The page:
I used to be a Duke’s girl.
As in Duke’s mayonnaise. If you don’t live in the South, you’ve never heard of it. I learned that lesson when I moved to California for graduate school and went grocery shopping for the first time. I stood in the condiments aisle for a good twenty minutes, scanning the labels, sure that I must be missing the Duke’s.
But I wasn’t.
Because Duke’s is Southern.
Then one day, a couple of years ago, I noticed “NEW! Kraft Mayo with Olive Oil!” So I committed a little light treason and purchased the Kraft. It was good.
This mayonnaise is neither Duke’s nor is it Kraft w/OO. Although it is made with olive oil. Go figure. It tastes like a big ol’ spoonful of… wait for it… olive oil. Not what you want in a good mayo (or maybe you do).
Maybe I should add more lemon juice? More salt? Try a different oil? Try an oil combo (you know, like a one-two punch of olive oil and sunflower oil… something like that). ‘Cause this recipe ain’t cuttin’ it. Sorry, Martha (as in: Martha Stewart, the source of this recipe).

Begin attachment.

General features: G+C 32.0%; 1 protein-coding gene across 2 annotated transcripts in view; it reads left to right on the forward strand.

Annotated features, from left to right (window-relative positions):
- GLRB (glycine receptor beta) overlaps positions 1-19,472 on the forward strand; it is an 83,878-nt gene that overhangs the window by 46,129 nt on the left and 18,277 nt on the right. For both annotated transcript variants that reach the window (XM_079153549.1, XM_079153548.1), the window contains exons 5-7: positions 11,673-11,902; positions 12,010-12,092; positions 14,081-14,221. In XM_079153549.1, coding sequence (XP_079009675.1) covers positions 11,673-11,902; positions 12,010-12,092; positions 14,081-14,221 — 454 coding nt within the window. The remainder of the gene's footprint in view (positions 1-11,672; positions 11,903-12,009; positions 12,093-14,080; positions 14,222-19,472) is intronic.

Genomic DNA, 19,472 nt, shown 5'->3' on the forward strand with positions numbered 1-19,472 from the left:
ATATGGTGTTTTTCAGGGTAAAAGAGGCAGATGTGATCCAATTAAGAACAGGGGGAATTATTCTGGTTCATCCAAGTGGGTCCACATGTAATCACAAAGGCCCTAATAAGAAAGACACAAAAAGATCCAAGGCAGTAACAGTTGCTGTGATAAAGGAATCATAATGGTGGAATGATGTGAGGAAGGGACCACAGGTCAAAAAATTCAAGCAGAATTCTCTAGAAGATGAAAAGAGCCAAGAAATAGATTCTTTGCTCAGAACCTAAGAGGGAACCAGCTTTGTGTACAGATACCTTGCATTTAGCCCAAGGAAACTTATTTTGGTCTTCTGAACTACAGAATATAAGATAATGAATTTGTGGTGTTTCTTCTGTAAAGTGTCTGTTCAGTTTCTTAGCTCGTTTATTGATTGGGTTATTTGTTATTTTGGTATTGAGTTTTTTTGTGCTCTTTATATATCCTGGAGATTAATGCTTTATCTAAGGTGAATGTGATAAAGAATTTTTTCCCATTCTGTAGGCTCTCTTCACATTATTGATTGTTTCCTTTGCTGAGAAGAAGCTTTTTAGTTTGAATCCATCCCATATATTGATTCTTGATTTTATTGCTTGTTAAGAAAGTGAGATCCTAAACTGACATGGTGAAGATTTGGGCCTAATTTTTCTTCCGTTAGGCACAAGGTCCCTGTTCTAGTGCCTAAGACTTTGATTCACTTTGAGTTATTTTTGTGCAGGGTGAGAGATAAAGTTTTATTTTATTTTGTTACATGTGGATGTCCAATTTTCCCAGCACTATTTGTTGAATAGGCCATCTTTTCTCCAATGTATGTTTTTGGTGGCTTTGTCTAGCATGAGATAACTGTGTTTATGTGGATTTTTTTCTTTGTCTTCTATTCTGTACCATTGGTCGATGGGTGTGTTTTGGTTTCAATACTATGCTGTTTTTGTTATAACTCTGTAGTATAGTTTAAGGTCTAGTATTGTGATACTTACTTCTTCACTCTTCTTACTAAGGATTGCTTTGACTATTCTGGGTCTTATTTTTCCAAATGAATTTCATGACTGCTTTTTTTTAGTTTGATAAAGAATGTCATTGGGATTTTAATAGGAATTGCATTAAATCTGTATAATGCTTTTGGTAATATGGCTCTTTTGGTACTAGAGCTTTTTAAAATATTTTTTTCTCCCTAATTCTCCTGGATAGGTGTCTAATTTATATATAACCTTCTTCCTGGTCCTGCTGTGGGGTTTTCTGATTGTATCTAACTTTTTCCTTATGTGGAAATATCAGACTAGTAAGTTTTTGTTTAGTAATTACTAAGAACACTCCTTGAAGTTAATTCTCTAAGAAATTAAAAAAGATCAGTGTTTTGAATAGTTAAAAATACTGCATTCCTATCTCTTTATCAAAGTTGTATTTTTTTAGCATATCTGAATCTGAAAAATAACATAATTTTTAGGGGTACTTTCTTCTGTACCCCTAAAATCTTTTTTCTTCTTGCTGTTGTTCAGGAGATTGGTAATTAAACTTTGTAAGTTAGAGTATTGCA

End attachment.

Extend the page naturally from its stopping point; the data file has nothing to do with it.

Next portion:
I’d love to hear your suggestions. I’d also love for you to make this mayo– but vary it (try new oils! add more lemon! double the mustard!)– and let me know what works for you. ‘Cause I’m kinda, you know, nervous to try again (my five-year-old self would be so disappointed).
adapted from Martha Stewart’s Cooking School
1 large egg yolk
1 teaspoon dijon mustard
2 teaspoons fresh lemon juice
1/4 teaspoon coarse salt, or to taste
1 cup olive oil*
*Try sunflower, safflower, or grapeseed oil instead… or a combo!
Place egg yolk, mustard, 1 teaspoon lemon juice, and salt in a mixing bowl and whisk together until mixture is smooth and thoroughly combined.
To add oil, start with one drop at a time and whisk constantly until the mixture begins to thicken; add remaining teaspoon lemon juice, then pour the oil in a very slow, steady stream and continue whisking until all the oil is incorporated and the sauce is thick and emulsified.
Use immediately, or refrigerate in an airtight container for up to 1 week.